Early in the New Year the church of the next parish St. Jude's was completely destroyed by a bomb. The Vicar, a rather nervous man, immediately resigned and we were asked to take over the parish. It was hoped that the congregation would come and join us, but there had always been a certain rivalry between the two congregations. When Fr. George became Vicar of St. Chrysostom's a number of St. Jude's people, attracted by Fr. George, joined St. Chrysostom's, causing a certain amount of jealousy. I asked Fr. Harry Fox a Tertiary priest, who [27/28] was now on our staff to take over the running of St. Jude's. He had been an architect and managed to transform St. Jude's church hall into a charming little chapel where St. Jude's congregation could worship. The brothers were now able to move into St. Jude's vicarage with Fr. Fox. It was a high building with four floors, rather dangerous in the bombing, and especially for me who slept on the top floor!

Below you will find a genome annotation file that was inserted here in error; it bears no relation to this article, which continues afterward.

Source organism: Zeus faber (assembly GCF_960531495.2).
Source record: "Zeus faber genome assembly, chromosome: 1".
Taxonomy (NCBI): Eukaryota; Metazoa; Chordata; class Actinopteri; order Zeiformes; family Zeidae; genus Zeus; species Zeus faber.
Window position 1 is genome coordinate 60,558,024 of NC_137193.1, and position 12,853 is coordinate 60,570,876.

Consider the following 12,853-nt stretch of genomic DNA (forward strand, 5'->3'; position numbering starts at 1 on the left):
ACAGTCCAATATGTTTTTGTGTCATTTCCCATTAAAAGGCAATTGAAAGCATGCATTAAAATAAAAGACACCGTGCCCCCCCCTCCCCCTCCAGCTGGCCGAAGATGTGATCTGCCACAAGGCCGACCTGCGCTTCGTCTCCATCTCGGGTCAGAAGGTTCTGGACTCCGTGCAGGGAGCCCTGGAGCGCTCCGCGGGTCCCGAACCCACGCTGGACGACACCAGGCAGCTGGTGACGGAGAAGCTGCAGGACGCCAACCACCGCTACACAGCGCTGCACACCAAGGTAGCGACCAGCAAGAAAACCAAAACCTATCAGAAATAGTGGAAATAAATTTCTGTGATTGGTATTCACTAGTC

After a time when some repairs had been done, we were able to use part of the church again. But then a V2 rocket from France dropped on to the flats next to the church, which put it out of action again. Br. Neville was praying in the church at that time but was not hurt. Brother Douglas, who was living in the Y.M.C.A Services Hostel in Westminster, was told that incendiaries had been dropped on the Lantern Tower of Westminster Abbey. So he took a party of servicemen over to help the Abbey fire-watchers extinguish the fires. Brother Douglas was living in two small rooms with a glass roof, unlikely to be proof against the bombs, but he was never hit. There was also a bigger room next to his. He used this as a chapel for the men who visited him every evening. Our Society chapters were often held there. By the end of the war every one of the churches in our deanery had been made unusable by the bombs.